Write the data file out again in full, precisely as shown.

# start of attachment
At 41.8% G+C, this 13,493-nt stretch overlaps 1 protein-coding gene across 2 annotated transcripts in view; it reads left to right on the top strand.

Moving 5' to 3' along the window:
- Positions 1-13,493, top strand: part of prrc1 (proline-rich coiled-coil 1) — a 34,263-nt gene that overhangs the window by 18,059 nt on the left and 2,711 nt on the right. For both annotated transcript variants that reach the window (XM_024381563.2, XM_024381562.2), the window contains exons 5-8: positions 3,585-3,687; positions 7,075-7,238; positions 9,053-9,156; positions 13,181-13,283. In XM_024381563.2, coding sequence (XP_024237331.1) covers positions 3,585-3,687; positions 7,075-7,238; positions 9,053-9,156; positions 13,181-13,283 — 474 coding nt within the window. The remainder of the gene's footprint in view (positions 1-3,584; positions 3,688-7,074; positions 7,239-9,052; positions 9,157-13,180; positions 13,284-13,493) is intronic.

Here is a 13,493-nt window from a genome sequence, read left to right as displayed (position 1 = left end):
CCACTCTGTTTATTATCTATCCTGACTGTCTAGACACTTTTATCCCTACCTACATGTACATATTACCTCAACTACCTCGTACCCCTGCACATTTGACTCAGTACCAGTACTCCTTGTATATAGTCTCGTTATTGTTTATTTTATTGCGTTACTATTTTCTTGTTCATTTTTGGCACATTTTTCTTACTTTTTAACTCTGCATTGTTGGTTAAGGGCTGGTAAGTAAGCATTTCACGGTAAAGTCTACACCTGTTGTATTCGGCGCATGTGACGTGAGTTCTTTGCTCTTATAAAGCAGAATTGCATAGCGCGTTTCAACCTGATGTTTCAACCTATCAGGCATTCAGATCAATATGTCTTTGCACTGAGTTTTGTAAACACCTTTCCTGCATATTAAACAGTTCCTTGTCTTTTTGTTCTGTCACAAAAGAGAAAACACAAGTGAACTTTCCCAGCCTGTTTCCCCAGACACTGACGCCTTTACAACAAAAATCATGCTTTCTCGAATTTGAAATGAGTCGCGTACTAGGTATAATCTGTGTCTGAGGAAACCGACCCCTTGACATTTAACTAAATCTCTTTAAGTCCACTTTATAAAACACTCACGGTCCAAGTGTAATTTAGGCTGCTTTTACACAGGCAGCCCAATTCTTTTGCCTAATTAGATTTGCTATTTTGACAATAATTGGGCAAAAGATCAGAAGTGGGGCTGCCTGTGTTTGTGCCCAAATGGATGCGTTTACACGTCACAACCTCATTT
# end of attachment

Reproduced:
At 41.8% G+C, this 13,493-nt stretch overlaps 1 protein-coding gene across 2 annotated transcripts in view; it reads left to right on the top strand.

Moving 5' to 3' along the window:
- Positions 1-13,493, top strand: part of prrc1 (proline-rich coiled-coil 1) — a 34,263-nt gene that overhangs the window by 18,059 nt on the left and 2,711 nt on the right. For both annotated transcript variants that reach the window (XM_024381563.2, XM_024381562.2), the window contains exons 5-8: positions 3,585-3,687; positions 7,075-7,238; positions 9,053-9,156; positions 13,181-13,283. In XM_024381563.2, coding sequence (XP_024237331.1) covers positions 3,585-3,687; positions 7,075-7,238; positions 9,053-9,156; positions 13,181-13,283 — 474 coding nt within the window. The remainder of the gene's footprint in view (positions 1-3,584; positions 3,688-7,074; positions 7,239-9,052; positions 9,157-13,180; positions 13,284-13,493) is intronic.

Here is a 13,493-nt window from a genome sequence, read left to right as displayed (position 1 = left end):
CCACTCTGTTTATTATCTATCCTGACTGTCTAGACACTTTTATCCCTACCTACATGTACATATTACCTCAACTACCTCGTACCCCTGCACATTTGACTCAGTACCAGTACTCCTTGTATATAGTCTCGTTATTGTTTATTTTATTGCGTTACTATTTTCTTGTTCATTTTTGGCACATTTTTCTTACTTTTTAACTCTGCATTGTTGGTTAAGGGCTGGTAAGTAAGCATTTCACGGTAAAGTCTACACCTGTTGTATTCGGCGCATGTGACGTGAGTTCTTTGCTCTTATAAAGCAGAATTGCATAGCGCGTTTCAACCTGATGTTTCAACCTATCAGGCATTCAGATCAATATGTCTTTGCACTGAGTTTTGTAAACACCTTTCCTGCATATTAAACAGTTCCTTGTCTTTTTGTTCTGTCACAAAAGAGAAAACACAAGTGAACTTTCCCAGCCTGTTTCCCCAGACACTGACGCCTTTACAACAAAAATCATGCTTTCTCGAATTTGAAATGAGTCGCGTACTAGGTATAATCTGTGTCTGAGGAAACCGACCCCTTGACATTTAACTAAATCTCTTTAAGTCCACTTTATAAAACACTCACGGTCCAAGTGTAATTTAGGCTGCTTTTACACAGGCAGCCCAATTCTTTTGCCTAATTAGATTTGCTATTTTGACAATAATTGGGCAAAAGATCAGAAGTGGGGCTGCCTGTGTTTGTGCCCAAATGGATGCGTTTACACGTCACAACCTCATTT